KAMPALA, Uganda (AP) _ John Akii-Bua, the only Ugandan athlete ever to win a gold medal at the Olympics, died Friday. He was 47.
The cause of death was not announced
Akii-Bua set a world record in the 400 meters hurdles at the 1972 Munich Games. His time of 47.87 seconds was the first below 48 seconds and remains an African record.
Akii-Bua did not defend his title at the 1976 Montreal Olympics because of a boycott by African nations to protest the participation of athletes from South Africa, which then had a racial segregation policy of apartheid.
Akii-Bua fled Uganda to escape violence unleashed by Idi Amin Dada in late 1972 but returned after the dictator’s ouster in 1979 and joined the police force.
Marie Daerr Boehringer
SHAKER HEIGHTS, Ohio (AP) _ Marie Daerr Boehringer, a reporter for the former Cleveland Press who also wrote poetry, died Sunday. She was 83.
In her 34-year career with the Press, she covered general assignments and education. She covered the 1947 wedding of Prince Philip and England’s Princess Elizabeth, who became queen in 1952.
Boehringer, who wrote under her maiden name, published three books of poetry after retiring from the newspaper in 1973.
PARIS (AP) _ Jacques Cousteau, who shared his undersea adventures with millions of TV viewers worldwide, revealing the enchanting, hidden life that lay beneath the waves, died at his home Wednesday. He was 87.
Cousteau _ wiry, bespectacled and often wearing a red wool cap _ became a household name primarily through his hugely popular television series, ``The Undersea World of Jacques Cousteau,″ and his many documentaries. He narrated the shows in English with his soothing voice and heavy French accent beloved to generations of viewers.
He was also an environmentalist and inventor who co-developed the Aqua-Lung, created a one-man jet-propelled submarine and helped start the first manned undersea colonies.
He won three Academy Awards for best documentary: ``The Silent World″ (1957), ``Le Poisson Rouge″ (1959) and ``World Without Sun″ (1965).
He also authored many books, including ``The Living Sea″ (1963) and ``World Without Sun″ (1965). A 20-volume encyclopedia, ``The Ocean World of Jacques Cousteau,″ was published in the United States and England.
SANTA ROSA, Calif. (AP) _ ``Wino Willie″ Forkner, the central figure in a rowdy motorcycle club that inspired the 1954 Marlon Brando movie ``The Wild One,″ has died. He was 76.
William Forkner, who had suffered from heart disease, died of a ruptured aortic aneurysm late Monday.
Forkner was one of the first members of the Boozefighters, a Los Angeles biker gang that earned a reputation for rowdiness on the July 4 weekend in 1947 in Hollister, a small town near Monterey.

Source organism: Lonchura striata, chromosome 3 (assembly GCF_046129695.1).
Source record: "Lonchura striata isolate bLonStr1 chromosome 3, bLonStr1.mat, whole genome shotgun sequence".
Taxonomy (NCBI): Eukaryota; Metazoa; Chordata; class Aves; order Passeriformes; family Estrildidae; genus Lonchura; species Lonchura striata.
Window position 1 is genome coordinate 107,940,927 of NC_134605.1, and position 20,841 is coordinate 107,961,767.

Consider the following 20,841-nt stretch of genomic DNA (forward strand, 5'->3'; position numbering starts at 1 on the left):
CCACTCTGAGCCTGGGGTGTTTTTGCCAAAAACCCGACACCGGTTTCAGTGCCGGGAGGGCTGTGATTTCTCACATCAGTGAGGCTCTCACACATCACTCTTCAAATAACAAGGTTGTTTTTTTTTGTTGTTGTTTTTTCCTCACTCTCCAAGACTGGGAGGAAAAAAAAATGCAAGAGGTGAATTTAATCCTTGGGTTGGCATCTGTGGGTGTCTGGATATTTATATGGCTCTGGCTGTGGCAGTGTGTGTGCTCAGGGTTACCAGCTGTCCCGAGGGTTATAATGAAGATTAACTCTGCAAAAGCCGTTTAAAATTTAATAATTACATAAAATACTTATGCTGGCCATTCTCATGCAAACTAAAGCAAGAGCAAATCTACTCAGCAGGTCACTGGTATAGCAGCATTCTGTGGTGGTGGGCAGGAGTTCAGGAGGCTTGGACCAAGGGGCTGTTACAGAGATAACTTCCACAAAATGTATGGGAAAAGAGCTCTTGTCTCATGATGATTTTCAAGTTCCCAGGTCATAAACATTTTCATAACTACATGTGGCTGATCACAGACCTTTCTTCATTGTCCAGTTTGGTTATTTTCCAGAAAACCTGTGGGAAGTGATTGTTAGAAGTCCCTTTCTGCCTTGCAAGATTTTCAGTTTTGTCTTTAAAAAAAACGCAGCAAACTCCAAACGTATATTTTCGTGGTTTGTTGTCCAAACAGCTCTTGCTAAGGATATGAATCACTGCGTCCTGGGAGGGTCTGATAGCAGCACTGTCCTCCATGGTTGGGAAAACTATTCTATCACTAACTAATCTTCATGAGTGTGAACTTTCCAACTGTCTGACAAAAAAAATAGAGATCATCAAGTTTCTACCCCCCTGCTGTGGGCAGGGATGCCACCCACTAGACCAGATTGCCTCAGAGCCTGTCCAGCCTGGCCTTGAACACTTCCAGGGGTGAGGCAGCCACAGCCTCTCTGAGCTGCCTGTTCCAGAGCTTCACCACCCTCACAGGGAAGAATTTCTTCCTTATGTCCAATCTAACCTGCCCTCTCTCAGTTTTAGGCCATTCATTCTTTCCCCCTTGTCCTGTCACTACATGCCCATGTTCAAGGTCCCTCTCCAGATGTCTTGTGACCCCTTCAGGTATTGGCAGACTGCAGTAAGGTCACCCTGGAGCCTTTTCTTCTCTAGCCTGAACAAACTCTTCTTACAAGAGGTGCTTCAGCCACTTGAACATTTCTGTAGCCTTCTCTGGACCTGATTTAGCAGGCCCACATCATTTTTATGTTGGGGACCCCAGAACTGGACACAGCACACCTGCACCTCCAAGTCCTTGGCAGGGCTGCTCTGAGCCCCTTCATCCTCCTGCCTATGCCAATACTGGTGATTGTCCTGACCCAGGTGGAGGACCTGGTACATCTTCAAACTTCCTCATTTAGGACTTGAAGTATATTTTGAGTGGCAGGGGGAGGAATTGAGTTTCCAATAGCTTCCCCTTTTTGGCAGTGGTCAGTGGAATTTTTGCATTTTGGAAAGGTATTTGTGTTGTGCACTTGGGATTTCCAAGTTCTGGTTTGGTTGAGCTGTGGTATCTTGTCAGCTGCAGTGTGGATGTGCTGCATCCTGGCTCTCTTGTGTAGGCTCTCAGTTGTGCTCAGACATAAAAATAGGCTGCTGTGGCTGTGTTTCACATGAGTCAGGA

A photograph of the event in Life magazine gave the public a menacing image of bikers.
``The Wild One″ was released six years later, starring Brando, Mary Murphy, Robert Keith and Lee Marvin. The film became a cult classic.
In an interview Sunday night, he said he was looking forward to returning to Hollister on July 4 for the 50th anniversary of the event.
``Going to Hollister is what is keeping me alive,″ Forkner said from his home in Fort Bragg, Calif.
ST. JOSEPH, Mo. (AP) _ Allen Seifert, a reporter and columnist for the St. Joseph News-Press, died Tuesday at the age of 59.
Seifert came to the News-Press when he was 20, making his way from part-time switchboard operator and office boy to sports columnist and feature writer.
He wrote about everything from a horseback-riding dog from Tennessee, to a Nebraska woman and her singing guinea pig, to a man who carried a cross with the help of wheels.
Seifert had a great love for softball and was a member of the Missouri Softball Hall of Fame. He established girls’ and women’s fast-pitch softball teams starting in the early 1960s.
DETROIT (AP) _ Al Stark, a writer, editor and columnist for The Detroit News for more than three decades, died of heart failure Tuesday. He was 64.
In his 31 years at the News, Stark served as a reporter, travel writer, night city editor, deputy city editor and columnist. He retired in 1993.
He also was a feature writer for the Sunday magazine and won numerous writing awards, including several for a series on Africa. His column, which ran in the late 1960s and early ’70s, was called The Real Detroit.
An avid golfer, Stark was published in PGA Magazine and Reader’s Digest. He also wrote books on Zimbabwe and Australia.
Colleagues said Stark’s terse, compassionate, compact writing often gave readers insight and inspiration.
``He taught me to see the extraordinary beauty in ordinary things such as a tree, that many people, including me, would take for granted,″ said Susan Stark, the News’ film critic and his former wife.
Dr. James S. Todd
RIDGEWOOD, N.J. (AP) _ Dr. James S. Todd, who wrote the American Medical Association’s physicians’ code of ethics and served as its executive vice president, died Tuesday of cancer. He was 65.
From June 1990 until June 1996, Todd served as executive vice president of the AMA, which represents nearly half of the nation’s 650,000 practicing medical doctors.
Born in 1931, Todd graduated cum laude from both Harvard College and Harvard Medical School. He became chief resident at Columbia Presbyterian Medical Center in New York in 1963. That same year, he began his surgical practice in Ridgewood.
Todd met with President Clinton and first lady Hillary Rodham Clinton during the health care debates, working to ensure that physicians retained control over medical decisions under the proposed Clinton health care reform plan.